Every week, there are different classroom experiences that really capture my attention. This week, it was the experience of one child that inspired this blog post.
It all started on Tuesday, when Cohen decided that he wanted to build a mini-forest in the junior field, which borders our forest. As other children were looking for worms, he enlisted the help of two children in moving logs and finding items to replant in this forest. The mud was still pretty frozen, but Cohen dug hard to ensure that the items remained standing. He had some serious perseverance as he started to make a new forest.
Of course, when returning to our forest space on Wednesday, Cohen realized that his mini-forest was destroyed. He didn’t get upset though. Instead, he started building his forest again, and with some questions from me, began to think about how he could keep this one standing.
At After Care on Wednesday night, Cohen noticed that his forest was gone again. No problem though! He wondered if creating a small forest in our kindergarten pen space would be better, and he got to work on that. The wind on Thursday morning made it harder for his logs and bushes to stay standing, so Cohen developed a new plan instead. What about transporting the logs out to the bigger forest to rebuild out there? He enlisted the help of some friends, and then worked hard with one child to carry the heavy log all the way out to the forest space. Cohen started to think differently today though. He wondered if building his mini-forest closer to the bigger one would keep it safe. Another child helped him plant, and while they stuck to smaller bushes and sticks, they still got everything standing even in the snow, rain, and wind.
On Friday, Cohen was thrilled to see that his plan worked. Building a smaller forest closer to a bigger one ensured that nobody destroyed his work. He could now add to his mini-forest. It was his mom’s comment though, which we added to the Instagram post below, that totally melted my heart today. Cohen’s motivated by more than just building a forest! He wants to give people without a home, a place to live. This young child is thinking about big solutions to a big problem, and I’m reminded again about just how “competent and capable” kids can be!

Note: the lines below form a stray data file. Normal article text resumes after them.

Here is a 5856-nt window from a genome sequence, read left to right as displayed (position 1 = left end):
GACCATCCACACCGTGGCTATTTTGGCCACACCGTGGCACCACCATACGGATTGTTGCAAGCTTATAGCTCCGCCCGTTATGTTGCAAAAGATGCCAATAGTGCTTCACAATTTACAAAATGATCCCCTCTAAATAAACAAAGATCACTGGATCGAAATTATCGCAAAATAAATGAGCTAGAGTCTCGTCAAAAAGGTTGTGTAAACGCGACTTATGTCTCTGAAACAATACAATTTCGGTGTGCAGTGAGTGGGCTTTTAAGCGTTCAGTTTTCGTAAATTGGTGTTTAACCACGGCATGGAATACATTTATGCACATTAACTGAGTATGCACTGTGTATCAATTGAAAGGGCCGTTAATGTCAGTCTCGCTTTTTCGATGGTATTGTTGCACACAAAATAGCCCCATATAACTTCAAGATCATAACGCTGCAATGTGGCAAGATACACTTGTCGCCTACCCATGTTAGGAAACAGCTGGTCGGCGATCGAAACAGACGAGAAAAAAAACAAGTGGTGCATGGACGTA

It was with this very thought in mind that I needed to pause when Cohen came to ask me for help on Friday morning. He wanted to move a huge branch to his little forest space. “Not to stand up,” but instead to be “like a log.” I didn’t think that I could help, but I didn’t say, “no.” I watched carefully as this child enlisted the help of many other kids to move this branch. They couldn’t do it, but they didn’t give up.
I was so inspired by his dedication that I used Cohen’s branch dilemma in our shared reading/interactive writing text for the day.
I’m not sure if any of the suggestions will help, although I do wonder if Cohen will get his “wrestling men” support come Monday. A little strangely perhaps, I find myself cheering for this six-year-old and the relocation of this enormous branch. Either that, or I really want him to develop an alternative option instead.
You see, I can’t help but think about one of the conversations that I had at my Reading Part 2 Course yesterday morning. We were talking about risk-taking, and how taking risks in other areas can also transfer to taking risks in reading and writing. Risk-taking. Perseverance. Problem solving. These are skills that readers and writers need, but they’re also skills that are developed in so many ways, including in a forest space.
Thank you, Cohen, for letting me get into your head this week and seeing the tremendous pay-off that can happen with passion, persistence, and problem solving. For parents, educators, and administrators, how do you support kids in achieving big goals, learning from mistakes, and persisting through challenges? I think that we can all learn something from Cohen’s mini-forest adventures.
I loved this example of inquiry-based learning! This is a true example of the many ways in which student’s can find enrichment across a variety of tasks. He has problem-solved, collaborated and reasoned in order to achieve his goal, and as a result, undoubtedly built confidence and self-efficacy in the process. What a great example of how to foster natural curiosity and a student’s willingness to learn. Thanks for sharing!
Thanks for the comment, Amy! I really loved how this learning evolved in our outdoor classroom space. It makes me think about how much kids can learn, think, and problem solve in even the most unusual of places.